CBS Radio jolted shock jock Howard Stern and Sirius Satellite Radio Inc. on Tuesday with a $218-million lawsuit that alleged Stern misused the company's airtime in a scheme to boost the payment he received when he moved to Sirius in January.
CBS contends that while it employed Stern, the host spent more than a year hyping his upcoming switch to Sirius and, as a result, improperly enriched himself, "pocketing over $200 million for his personal benefit" by driving up Sirius' subscriber numbers.
The subscription increase allowed Stern to trigger an early grant of more than 34 million shares of Sirius stock, valued at about $220 million, the suit alleged. That compensation was disclosed by Sirius this year after Stern had signed off CBS' airwaves.
Stern had a financial incentive "to do all that he could to help Sirius reach the subscriber targets by the end of 2005 so that he could receive his Sirius stock payment as soon as possible while Sirius' stock was extremely valuable," according to the lawsuit filed in New York Supreme Court.
Also named in the breach-of-contract and fraud suit were Stern's production company and his agent, Don Buchwald. In addition to the $218 million in restitution, CBS is seeking unspecified punitive damages.
Peter Parcher, Stern's attorney, said CBS could have punished Stern in the more than 14 months he was on the air after he shook up the radio industry by giving notice that he was jumping to Sirius.
"They had the ability to cut portions of his broadcast if they wanted to," Parcher said. "Anybody who wasn't living under a rock knew that Howard was going to Sirius, and that if Sirius did well, Howard would do well also."
Stern began broadcasting with Sirius in January under a five-year contract worth more than $600 million. The fledgling satellite broadcaster hopes that millions of Stern's fans will subscribe to its service, enticed by ribald material that conventional broadcasters were reluctant to air because of federal decency standards.
"There were no secret negotiations; I spoke about it on the radio," Stern said at a hastily called news conference Tuesday in New York after rumors of the suit appeared in the New York Post. CBS Corp. Chief Executive Leslie Moonves "has had it in for me for a long time."
Stern also defended himself on air, calling Moonves "a snake in the grass" with a "personal vendetta" against him.
CBS declined to comment.
Stern's frequent mentions of Sirius on his CBS show in the days leading up to his departure did earn him a one-day suspension in November. Stern and his on-air crew frequently referred to Sirius in code as "eh eh."
But in the final week of Stern's CBS show, he and Moonves seemed to have made up. Moonves appeared on his show Dec. 14, publicly bidding him farewell.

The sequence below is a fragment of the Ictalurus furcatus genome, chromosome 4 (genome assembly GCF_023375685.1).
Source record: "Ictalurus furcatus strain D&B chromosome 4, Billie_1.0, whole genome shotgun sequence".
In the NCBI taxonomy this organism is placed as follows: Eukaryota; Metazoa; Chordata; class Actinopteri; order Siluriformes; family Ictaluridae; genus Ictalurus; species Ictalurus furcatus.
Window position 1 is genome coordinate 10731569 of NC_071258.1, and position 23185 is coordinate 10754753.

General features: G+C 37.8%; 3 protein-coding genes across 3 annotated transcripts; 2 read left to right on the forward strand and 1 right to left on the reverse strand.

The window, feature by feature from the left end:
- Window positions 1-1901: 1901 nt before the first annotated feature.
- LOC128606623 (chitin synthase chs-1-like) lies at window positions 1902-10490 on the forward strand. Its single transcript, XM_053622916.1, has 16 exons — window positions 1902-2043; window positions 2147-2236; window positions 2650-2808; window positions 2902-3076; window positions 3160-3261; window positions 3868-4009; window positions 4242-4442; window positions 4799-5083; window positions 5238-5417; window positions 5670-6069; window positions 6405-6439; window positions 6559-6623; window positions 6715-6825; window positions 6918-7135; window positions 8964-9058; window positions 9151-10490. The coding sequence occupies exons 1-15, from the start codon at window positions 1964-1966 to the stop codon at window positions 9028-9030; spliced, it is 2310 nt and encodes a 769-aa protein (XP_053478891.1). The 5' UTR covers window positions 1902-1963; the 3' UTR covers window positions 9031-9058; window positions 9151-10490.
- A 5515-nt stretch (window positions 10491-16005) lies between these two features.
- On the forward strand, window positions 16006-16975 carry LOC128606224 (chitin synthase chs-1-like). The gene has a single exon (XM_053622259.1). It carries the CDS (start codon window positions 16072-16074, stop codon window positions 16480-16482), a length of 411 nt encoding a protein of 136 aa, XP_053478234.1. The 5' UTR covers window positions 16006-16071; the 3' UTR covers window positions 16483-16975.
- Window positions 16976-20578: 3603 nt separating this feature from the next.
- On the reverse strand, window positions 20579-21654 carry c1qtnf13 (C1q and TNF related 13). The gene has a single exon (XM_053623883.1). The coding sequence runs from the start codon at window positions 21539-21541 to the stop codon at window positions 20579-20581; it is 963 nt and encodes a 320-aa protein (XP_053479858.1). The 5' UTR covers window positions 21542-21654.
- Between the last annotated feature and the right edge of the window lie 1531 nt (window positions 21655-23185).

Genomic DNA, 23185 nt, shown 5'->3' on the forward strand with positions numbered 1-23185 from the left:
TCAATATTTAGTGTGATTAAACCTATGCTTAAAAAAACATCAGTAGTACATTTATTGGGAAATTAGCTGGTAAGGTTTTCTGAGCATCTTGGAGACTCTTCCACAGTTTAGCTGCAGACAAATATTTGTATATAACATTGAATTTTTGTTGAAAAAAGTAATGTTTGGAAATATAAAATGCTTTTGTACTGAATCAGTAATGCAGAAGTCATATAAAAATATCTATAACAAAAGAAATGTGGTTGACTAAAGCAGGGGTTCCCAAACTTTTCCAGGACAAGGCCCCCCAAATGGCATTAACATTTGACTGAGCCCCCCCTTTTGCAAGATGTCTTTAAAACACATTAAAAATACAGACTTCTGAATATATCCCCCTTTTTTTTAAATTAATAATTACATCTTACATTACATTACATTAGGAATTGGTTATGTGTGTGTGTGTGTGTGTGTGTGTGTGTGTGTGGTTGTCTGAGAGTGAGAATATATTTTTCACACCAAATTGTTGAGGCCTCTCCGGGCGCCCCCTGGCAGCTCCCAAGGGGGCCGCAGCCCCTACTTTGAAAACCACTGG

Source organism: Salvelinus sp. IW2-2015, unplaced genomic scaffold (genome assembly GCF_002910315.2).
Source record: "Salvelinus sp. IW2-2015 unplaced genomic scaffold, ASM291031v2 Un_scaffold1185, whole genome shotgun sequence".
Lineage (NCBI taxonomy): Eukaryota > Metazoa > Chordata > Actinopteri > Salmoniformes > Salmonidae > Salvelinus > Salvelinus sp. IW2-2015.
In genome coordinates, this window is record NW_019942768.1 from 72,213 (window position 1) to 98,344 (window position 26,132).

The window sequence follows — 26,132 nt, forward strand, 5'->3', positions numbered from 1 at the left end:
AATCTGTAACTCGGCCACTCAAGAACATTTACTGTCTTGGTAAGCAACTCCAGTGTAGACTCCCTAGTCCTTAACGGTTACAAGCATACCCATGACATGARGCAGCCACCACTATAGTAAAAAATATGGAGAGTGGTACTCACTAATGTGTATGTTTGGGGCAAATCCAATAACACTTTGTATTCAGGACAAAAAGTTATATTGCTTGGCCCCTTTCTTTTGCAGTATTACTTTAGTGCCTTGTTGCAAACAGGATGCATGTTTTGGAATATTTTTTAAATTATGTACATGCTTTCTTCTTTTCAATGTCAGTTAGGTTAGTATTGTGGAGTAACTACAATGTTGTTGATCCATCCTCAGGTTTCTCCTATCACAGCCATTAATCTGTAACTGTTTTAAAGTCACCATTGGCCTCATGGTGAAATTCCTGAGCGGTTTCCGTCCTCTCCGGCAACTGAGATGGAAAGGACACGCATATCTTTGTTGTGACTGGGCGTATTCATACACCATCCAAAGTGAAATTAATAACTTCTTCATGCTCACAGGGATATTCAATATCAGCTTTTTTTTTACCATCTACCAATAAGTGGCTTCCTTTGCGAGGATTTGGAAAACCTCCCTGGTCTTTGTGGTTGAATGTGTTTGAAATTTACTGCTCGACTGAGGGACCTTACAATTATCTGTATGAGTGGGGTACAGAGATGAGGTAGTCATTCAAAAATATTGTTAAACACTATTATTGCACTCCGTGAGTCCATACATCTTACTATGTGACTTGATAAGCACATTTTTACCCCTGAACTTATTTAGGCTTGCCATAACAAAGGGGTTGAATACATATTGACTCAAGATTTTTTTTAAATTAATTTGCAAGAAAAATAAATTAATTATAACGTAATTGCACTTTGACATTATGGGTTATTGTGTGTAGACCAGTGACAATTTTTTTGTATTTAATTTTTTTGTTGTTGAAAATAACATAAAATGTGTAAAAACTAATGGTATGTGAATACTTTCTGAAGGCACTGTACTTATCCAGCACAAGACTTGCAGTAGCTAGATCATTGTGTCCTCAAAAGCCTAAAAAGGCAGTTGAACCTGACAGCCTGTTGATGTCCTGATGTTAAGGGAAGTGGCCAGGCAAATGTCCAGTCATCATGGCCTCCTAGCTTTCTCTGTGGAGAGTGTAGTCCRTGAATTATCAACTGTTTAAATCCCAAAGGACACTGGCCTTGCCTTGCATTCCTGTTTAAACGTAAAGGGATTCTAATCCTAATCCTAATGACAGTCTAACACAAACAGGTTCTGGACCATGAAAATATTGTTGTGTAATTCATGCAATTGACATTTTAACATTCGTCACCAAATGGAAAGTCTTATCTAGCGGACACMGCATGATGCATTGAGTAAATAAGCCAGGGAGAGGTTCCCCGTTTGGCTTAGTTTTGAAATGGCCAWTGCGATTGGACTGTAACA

Moonves even said he had subscribed to Sirius so he could continue to listen to Stern.
Stern told Moonves that his departure had nothing to do with CBS but was motivated by his desire to break free from the Federal Communications Commission indecency rules.
Stern battled for years with regulators regarding on-air indecency. In 2004, Viacom Inc. agreed to pay $3.5 million to settle complaints that it had broadcast sexually explicit material, some of it on Stern's show.
Sirius executives have said that Stern's move to the network has attracted more than 1 million new subscribers, boosting their listeners to 3.3 million. But costs associated with Stern and other content deals have proved high, and the company's losses grew to $311.4 million in the quarter ended Dec. 31.
Stern's move has also been costly to CBS. Executives say the company will lose $100 million in annual advertising sales from his departure. In the lawsuit, CBS said Stern "caused it to incur substantial expenses and obligations it would not have incurred but for the deception."
The suit also alleges that Stern has refused to hand over recordings of old shows owned by CBS Radio, and that he "threatened to burn or bulk erase the [audio recordings] if CBS Radio did not let him take possession of them."
The suit pits CBS Chairman Sumner Redstone against Mel Karmazin, his former No. 2 who is now Sirius' chief executive.
Karmazin was an early champion of Stern at Infinity Broadcasting, which the executive sold to CBS. Redstone's Viacom Inc. then bought CBS in 2000 for $50 billion. Redstone eventually forced Karmazin out in a power struggle. He also separated Viacom from CBS at the end of December.
Karmazin has said that one of the reasons he joined Sirius is because the network had lured Stern into its celestial fold.
When Karmazin left Viacom, Stern bemoaned the loss, saying, "If it wasn't for Mel, I'd probably be a telemarketer right now."